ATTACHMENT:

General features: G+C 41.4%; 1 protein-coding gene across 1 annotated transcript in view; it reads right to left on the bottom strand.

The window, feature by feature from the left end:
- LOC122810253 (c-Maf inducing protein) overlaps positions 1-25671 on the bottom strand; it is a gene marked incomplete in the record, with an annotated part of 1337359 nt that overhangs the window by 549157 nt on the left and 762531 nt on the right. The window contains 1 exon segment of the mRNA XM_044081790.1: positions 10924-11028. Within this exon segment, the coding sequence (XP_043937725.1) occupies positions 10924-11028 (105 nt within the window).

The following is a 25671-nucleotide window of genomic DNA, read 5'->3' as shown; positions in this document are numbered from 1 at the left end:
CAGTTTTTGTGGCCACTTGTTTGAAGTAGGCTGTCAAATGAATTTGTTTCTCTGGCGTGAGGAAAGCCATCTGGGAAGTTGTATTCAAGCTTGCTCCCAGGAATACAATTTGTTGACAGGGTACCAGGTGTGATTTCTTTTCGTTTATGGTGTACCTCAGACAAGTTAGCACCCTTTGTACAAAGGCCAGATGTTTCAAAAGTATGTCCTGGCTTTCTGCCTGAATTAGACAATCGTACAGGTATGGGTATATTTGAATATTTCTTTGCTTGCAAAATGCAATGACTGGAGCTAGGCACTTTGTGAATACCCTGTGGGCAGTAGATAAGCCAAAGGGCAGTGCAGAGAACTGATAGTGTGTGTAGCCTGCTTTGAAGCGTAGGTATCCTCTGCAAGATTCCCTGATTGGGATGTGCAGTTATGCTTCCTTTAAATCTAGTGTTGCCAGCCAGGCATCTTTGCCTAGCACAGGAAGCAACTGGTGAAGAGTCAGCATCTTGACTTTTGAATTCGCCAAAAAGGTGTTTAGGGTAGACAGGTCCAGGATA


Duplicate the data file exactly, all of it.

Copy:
General features: G+C 41.4%; 1 protein-coding gene across 1 annotated transcript in view; it reads right to left on the bottom strand.

The window, feature by feature from the left end:
- LOC122810253 (c-Maf inducing protein) overlaps positions 1-25671 on the bottom strand; it is a gene marked incomplete in the record, with an annotated part of 1337359 nt that overhangs the window by 549157 nt on the left and 762531 nt on the right. The window contains 1 exon segment of the mRNA XM_044081790.1: positions 10924-11028. Within this exon segment, the coding sequence (XP_043937725.1) occupies positions 10924-11028 (105 nt within the window).

The following is a 25671-nucleotide window of genomic DNA, read 5'->3' as shown; positions in this document are numbered from 1 at the left end:
CAGTTTTTGTGGCCACTTGTTTGAAGTAGGCTGTCAAATGAATTTGTTTCTCTGGCGTGAGGAAAGCCATCTGGGAAGTTGTATTCAAGCTTGCTCCCAGGAATACAATTTGTTGACAGGGTACCAGGTGTGATTTCTTTTCGTTTATGGTGTACCTCAGACAAGTTAGCACCCTTTGTACAAAGGCCAGATGTTTCAAAAGTATGTCCTGGCTTTCTGCCTGAATTAGACAATCGTACAGGTATGGGTATATTTGAATATTTCTTTGCTTGCAAAATGCAATGACTGGAGCTAGGCACTTTGTGAATACCCTGTGGGCAGTAGATAAGCCAAAGGGCAGTGCAGAGAACTGATAGTGTGTGTAGCCTGCTTTGAAGCGTAGGTATCCTCTGCAAGATTCCCTGATTGGGATGTGCAGTTATGCTTCCTTTAAATCTAGTGTTGCCAGCCAGGCATCTTTGCCTAGCACAGGAAGCAACTGGTGAAGAGTCAGCATCTTGACTTTTGAATTCGCCAAAAAGGTGTTTAGGGTAGACAGGTCCAGGATA